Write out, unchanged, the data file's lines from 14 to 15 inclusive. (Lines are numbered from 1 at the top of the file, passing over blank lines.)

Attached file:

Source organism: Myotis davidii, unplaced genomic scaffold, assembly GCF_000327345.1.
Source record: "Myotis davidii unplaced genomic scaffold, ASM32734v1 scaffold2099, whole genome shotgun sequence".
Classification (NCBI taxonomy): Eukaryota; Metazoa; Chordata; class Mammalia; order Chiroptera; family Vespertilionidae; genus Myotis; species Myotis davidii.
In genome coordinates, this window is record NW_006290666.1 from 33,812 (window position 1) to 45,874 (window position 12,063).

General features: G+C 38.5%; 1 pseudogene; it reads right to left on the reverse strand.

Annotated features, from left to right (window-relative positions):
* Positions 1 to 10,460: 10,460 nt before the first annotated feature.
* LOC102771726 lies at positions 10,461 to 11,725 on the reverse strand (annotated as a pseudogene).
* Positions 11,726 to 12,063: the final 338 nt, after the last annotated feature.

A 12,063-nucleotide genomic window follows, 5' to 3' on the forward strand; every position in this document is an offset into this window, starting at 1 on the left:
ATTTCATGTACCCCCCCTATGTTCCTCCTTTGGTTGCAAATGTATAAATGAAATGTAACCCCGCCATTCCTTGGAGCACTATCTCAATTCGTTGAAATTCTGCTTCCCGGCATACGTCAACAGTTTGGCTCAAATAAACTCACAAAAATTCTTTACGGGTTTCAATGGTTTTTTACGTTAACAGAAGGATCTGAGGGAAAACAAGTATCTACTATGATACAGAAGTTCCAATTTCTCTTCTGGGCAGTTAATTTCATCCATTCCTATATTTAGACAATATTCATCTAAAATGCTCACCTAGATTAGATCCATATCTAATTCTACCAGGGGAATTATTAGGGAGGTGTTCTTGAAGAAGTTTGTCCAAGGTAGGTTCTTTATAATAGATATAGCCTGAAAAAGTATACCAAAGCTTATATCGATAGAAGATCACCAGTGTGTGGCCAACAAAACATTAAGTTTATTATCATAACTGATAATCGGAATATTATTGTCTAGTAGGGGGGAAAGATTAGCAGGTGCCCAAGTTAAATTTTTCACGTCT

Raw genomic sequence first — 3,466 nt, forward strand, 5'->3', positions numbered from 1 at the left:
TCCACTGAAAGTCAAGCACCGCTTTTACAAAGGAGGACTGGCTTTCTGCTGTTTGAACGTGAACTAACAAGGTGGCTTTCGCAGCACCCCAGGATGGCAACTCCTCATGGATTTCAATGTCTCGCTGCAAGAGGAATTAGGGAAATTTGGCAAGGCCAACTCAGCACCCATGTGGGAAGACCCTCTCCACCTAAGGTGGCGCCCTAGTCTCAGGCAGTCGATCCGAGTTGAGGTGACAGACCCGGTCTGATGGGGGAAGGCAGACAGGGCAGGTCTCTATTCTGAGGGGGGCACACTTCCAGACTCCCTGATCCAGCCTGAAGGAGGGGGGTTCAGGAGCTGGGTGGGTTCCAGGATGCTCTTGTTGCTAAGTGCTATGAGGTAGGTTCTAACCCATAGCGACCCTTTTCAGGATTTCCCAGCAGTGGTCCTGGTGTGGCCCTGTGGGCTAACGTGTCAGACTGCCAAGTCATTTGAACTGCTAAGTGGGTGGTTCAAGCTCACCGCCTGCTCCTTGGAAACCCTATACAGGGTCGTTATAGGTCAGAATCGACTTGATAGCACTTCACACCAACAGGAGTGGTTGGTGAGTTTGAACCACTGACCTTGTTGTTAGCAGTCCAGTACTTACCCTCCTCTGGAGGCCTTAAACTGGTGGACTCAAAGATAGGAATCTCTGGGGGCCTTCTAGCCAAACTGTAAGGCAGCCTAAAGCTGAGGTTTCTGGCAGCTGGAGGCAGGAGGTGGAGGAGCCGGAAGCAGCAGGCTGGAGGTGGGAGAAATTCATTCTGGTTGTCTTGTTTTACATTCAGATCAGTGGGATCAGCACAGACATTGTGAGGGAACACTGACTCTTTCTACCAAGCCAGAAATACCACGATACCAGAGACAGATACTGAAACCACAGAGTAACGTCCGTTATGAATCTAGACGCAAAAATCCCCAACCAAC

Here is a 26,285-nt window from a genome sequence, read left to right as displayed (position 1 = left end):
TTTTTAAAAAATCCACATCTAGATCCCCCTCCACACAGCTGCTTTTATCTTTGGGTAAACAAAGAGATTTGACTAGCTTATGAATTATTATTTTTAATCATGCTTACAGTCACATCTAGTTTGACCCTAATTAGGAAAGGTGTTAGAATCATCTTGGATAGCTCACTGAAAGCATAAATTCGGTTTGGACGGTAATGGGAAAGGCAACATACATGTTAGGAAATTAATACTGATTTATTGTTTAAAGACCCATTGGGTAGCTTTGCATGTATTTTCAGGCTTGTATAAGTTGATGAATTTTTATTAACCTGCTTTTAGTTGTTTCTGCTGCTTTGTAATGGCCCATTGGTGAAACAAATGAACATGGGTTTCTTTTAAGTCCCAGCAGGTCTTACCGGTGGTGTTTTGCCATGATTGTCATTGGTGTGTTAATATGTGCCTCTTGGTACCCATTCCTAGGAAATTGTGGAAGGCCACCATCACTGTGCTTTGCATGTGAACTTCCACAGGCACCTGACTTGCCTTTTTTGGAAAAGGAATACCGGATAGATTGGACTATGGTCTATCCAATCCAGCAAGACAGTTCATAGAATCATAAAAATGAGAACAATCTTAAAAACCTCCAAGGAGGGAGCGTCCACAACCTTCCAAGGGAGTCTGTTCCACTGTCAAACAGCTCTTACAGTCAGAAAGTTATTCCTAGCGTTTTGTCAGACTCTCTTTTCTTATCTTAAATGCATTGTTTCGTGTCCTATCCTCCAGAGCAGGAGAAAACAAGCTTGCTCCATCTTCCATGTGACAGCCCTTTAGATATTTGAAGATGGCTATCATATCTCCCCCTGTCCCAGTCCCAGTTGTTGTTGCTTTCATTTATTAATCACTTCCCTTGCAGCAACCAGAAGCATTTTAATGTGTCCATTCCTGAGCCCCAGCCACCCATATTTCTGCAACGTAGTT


Here is a 26,285-nt window from a genome sequence, read left to right as displayed (position 1 = left end):
TTTTTAAAAAATCCACATCTAGATCCCCCTCCACACAGCTGCTTTTATCTTTGGGTAAACAAAGAGATTTGACTAGCTTATGAATTATTATTTTTAATCATGCTTACAGTCACATCTAGTTTGACCCTAATTAGGAAAGGTGTTAGAATCATCTTGGATAGCTCACTGAAAGCATAAATTCGGTTTGGACGGTAATGGGAAAGGCAACATACATGTTAGGAAATTAATACTGATTTATTGTTTAAAGACCCATTGGGTAGCTTTGCATGTATTTTCAGGCTTGTATAAGTTGATGAATTTTTATTAACCTGCTTTTAGTTGTTTCTGCTGCTTTGTAATGGCCCATTGGTGAAACAAATGAACATGGGTTTCTTTTAAGTCCCAGCAGGTCTTACCGGTGGTGTTTTGCCATGATTGTCATTGGTGTGTTAATATGTGCCTCTTGGTACCCATTCCTAGGAAATTGTGGAAGGCCACCATCACTGTGCTTTGCATGTGAACTTCCACAGGCACCTGACTTGCCTTTTTTGGAAAAGGAATACCGGATAGATTGGACTATGGTCTATCCAATCCAGCAAGACAGTTCATAGAATCATAAAAATGAGAACAATCTTAAAAACCTCCAAGGAGGGAGCGTCCACAACCTTCCAAGGGAGTCTGTTCCACTGTCAAACAGCTCTTACAGTCAGAAAGTTATTCCTAGCGTTTTGTCAGACTCTCTTTTCTTATCTTAAATGCATTGTTTCGTGTCCTATCCTCCAGAGCAGGAGAAAACAAGCTTGCTCCATCTTCCATGTGACAGCCCTTTAGATATTTGAAGATGGCTATCATATCTCCCCCTGTCCCAGTCCCAGTTGTTGTTGCTTTCATTTATTAATCACTTCCCTTGCAGCAACCAGAAGCATTTTAATGTGTCCATTCCTGAGCCCCAGCCACCCATATTTCTGCAACGTAGTT